Two students at the State University of New York at Potsdam may think twice the next time they decide to enjoy a facial.
The young women have been assailed for racism after they posted a Snapchat video that pictured them cavorting about in their charcoal facial masks.
The video was quickly picked up by other students and started circulating on social platforms, causing an outrage. Many viewers interpreted the charcoal face masks as akin to “blackface”, in part because the women were listening to hip hop music.
“This is happening right now in my school SUNY Potsdam college, this is extremely disgusting and sad that they would even find this funny,” wrote one student.
— Tylah Janey (@KinkyHairedTy) October 26, 2016
At a small protest at the University, distraught students sung “We Shall Overcome” outside an administrative building.
As outrage grew, SUNY Potsdam President Kristin G. Esterberg, first issued a statement saying the video had been misinterpreted.
“While we now know that this was not the students’ intent, the videos have clearly raised very real and painful issues of insensitivity and bias, especially for students and faculty of color. This incident has also highlighted the importance of exercising caution on social media,” she wrote.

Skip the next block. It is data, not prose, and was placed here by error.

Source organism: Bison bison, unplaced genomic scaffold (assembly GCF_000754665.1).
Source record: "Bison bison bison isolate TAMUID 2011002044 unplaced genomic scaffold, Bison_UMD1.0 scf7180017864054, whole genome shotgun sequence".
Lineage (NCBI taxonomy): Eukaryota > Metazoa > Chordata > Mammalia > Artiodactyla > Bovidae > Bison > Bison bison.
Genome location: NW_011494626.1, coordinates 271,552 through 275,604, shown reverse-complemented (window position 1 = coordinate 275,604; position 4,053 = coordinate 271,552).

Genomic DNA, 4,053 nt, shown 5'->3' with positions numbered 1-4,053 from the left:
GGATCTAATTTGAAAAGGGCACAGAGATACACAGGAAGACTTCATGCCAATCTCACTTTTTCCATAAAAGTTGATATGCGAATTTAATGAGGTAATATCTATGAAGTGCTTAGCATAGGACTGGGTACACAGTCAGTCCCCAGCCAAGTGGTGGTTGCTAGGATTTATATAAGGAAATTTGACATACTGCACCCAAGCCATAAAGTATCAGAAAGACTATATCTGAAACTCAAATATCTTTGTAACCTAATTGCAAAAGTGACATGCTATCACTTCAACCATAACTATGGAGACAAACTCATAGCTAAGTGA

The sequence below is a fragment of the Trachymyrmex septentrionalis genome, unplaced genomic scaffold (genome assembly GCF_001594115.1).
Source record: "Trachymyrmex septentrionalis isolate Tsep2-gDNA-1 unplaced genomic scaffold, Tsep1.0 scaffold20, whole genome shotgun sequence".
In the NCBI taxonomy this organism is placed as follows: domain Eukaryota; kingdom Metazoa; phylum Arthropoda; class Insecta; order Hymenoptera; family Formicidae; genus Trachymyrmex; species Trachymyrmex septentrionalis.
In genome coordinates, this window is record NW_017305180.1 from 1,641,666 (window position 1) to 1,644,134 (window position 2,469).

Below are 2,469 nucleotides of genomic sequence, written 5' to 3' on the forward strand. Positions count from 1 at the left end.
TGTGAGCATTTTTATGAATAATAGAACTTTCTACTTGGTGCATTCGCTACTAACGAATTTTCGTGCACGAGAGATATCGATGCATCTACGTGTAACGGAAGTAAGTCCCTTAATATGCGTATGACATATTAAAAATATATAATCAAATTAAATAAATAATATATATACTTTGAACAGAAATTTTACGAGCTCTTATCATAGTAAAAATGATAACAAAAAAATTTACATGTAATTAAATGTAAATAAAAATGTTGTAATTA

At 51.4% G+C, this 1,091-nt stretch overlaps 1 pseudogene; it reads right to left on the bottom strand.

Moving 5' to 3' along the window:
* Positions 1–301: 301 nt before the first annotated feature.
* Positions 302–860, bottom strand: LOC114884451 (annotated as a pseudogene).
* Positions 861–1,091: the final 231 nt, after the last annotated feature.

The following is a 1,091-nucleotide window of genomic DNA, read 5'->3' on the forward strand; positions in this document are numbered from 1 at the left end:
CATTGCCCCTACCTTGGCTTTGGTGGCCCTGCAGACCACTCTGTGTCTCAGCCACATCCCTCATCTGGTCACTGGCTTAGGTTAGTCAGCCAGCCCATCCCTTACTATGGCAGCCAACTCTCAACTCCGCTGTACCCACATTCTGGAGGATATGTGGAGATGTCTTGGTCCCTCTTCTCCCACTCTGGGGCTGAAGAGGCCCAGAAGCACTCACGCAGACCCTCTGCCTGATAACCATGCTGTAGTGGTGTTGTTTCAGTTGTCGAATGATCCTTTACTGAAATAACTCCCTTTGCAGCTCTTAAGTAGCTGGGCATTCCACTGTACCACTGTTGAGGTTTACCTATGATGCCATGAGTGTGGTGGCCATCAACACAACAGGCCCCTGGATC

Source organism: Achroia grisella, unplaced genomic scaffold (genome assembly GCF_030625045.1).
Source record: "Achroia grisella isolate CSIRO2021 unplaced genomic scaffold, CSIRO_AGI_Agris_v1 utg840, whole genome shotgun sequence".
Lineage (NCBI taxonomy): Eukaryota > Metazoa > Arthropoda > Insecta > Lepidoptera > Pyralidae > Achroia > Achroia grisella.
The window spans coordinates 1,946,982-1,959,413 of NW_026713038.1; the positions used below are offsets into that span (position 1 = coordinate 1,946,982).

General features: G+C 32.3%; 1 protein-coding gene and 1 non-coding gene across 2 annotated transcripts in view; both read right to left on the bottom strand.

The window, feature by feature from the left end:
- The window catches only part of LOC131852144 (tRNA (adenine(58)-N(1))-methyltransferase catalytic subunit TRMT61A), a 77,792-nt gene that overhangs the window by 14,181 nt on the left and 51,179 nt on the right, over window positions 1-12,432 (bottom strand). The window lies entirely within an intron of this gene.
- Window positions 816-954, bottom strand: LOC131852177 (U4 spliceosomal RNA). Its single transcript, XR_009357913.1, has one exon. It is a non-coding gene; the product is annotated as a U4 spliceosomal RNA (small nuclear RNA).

But the president soon found herself under siege for not taking a hard enough line against the young women …
I got a text last night from a friend… apparently some young Caucasian children at SUNY Potsdam think it's cute to dress in black face
— @Henryqs (@HenryQs) October 28, 2016
SUNY Potsdam is allowing white to commit black face with no repercussions pic.twitter.com/jzgqJKGtxB
— Tylah Janey (@KinkyHairedTy) October 27, 2016
And so the president issued a new statement backtracking and condemning the “blackface”:
“Anyone who—knowingly or unknowingly—dons blackface or other insensitive and biased depictions of people of other races, ethnicities, and cultures is committing a deeply offensive act. Regardless of intent, we do not condone the actions of these students. It is clear that the conversation surrounding these videos has also brought up other troubling racist incidents and microaggressions that our students and faculty of color have had to endure, both on campus and in the community.”
There has been no statement from the young women themselves, who have not been identified.
The practice of donning blackface — popular in late 19th and early 20th century America — has in recent decades been widely discredited as racist and offensive.
SUNY Potsdam’s “bias response team” — led by its newly hired chief diversity officer — is now conducting an investigation of the incident.